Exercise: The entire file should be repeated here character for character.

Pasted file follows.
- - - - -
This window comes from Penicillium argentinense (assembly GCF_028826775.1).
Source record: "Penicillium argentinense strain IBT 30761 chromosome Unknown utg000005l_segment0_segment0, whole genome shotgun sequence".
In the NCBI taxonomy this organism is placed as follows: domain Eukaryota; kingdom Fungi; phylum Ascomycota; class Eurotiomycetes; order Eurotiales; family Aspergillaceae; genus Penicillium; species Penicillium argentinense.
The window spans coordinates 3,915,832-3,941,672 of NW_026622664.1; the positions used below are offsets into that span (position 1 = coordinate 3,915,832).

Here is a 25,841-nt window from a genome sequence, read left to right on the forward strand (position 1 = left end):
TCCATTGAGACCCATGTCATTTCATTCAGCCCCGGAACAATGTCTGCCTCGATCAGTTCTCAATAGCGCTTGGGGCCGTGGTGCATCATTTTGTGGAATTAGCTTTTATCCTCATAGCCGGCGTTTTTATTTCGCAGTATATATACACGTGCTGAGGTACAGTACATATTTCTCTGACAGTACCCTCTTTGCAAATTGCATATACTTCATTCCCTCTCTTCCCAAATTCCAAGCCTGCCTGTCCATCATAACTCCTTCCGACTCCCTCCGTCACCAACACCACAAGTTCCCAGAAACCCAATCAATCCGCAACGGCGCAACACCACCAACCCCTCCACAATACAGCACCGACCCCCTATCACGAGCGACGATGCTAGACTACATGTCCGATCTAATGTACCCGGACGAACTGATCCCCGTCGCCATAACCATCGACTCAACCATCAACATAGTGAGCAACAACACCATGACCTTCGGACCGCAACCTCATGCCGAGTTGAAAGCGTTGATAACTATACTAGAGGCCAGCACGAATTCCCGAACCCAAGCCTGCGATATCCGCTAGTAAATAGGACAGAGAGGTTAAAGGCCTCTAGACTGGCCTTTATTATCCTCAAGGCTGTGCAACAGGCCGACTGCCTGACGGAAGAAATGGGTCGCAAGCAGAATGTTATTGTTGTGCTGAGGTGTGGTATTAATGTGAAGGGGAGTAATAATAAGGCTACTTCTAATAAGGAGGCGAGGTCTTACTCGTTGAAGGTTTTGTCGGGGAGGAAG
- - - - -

This window comes from Penicillium argentinense (assembly GCF_028826775.1).
Source record: "Penicillium argentinense strain IBT 30761 chromosome Unknown utg000005l_segment0_segment0, whole genome shotgun sequence".
In the NCBI taxonomy this organism is placed as follows: domain Eukaryota; kingdom Fungi; phylum Ascomycota; class Eurotiomycetes; order Eurotiales; family Aspergillaceae; genus Penicillium; species Penicillium argentinense.
The window spans coordinates 3,915,832-3,941,672 of NW_026622664.1; the positions used below are offsets into that span (position 1 = coordinate 3,915,832).

Here is a 25,841-nt window from a genome sequence, read left to right on the forward strand (position 1 = left end):
TCCATTGAGACCCATGTCATTTCATTCAGCCCCGGAACAATGTCTGCCTCGATCAGTTCTCAATAGCGCTTGGGGCCGTGGTGCATCATTTTGTGGAATTAGCTTTTATCCTCATAGCCGGCGTTTTTATTTCGCAGTATATATACACGTGCTGAGGTACAGTACATATTTCTCTGACAGTACCCTCTTTGCAAATTGCATATACTTCATTCCCTCTCTTCCCAAATTCCAAGCCTGCCTGTCCATCATAACTCCTTCCGACTCCCTCCGTCACCAACACCACAAGTTCCCAGAAACCCAATCAATCCGCAACGGCGCAACACCACCAACCCCTCCACAATACAGCACCGACCCCCTATCACGAGCGACGATGCTAGACTACATGTCCGATCTAATGTACCCGGACGAACTGATCCCCGTCGCCATAACCATCGACTCAACCATCAACATAGTGAGCAACAACACCATGACCTTCGGACCGCAACCTCATGCCGAGTTGAAAGCGTTGATAACTATACTAGAGGCCAGCACGAATTCCCGAACCCAAGCCTGCGATATCCGCTAGTAAATAGGACAGAGAGGTTAAAGGCCTCTAGACTGGCCTTTATTATCCTCAAGGCTGTGCAACAGGCCGACTGCCTGACGGAAGAAATGGGTCGCAAGCAGAATGTTATTGTTGTGCTGAGGTGTGGTATTAATGTGAAGGGGAGTAATAATAAGGCTACTTCTAATAAGGAGGCGAGGTCTTACTCGTTGAAGGTTTTGTCGGGGAGGAAG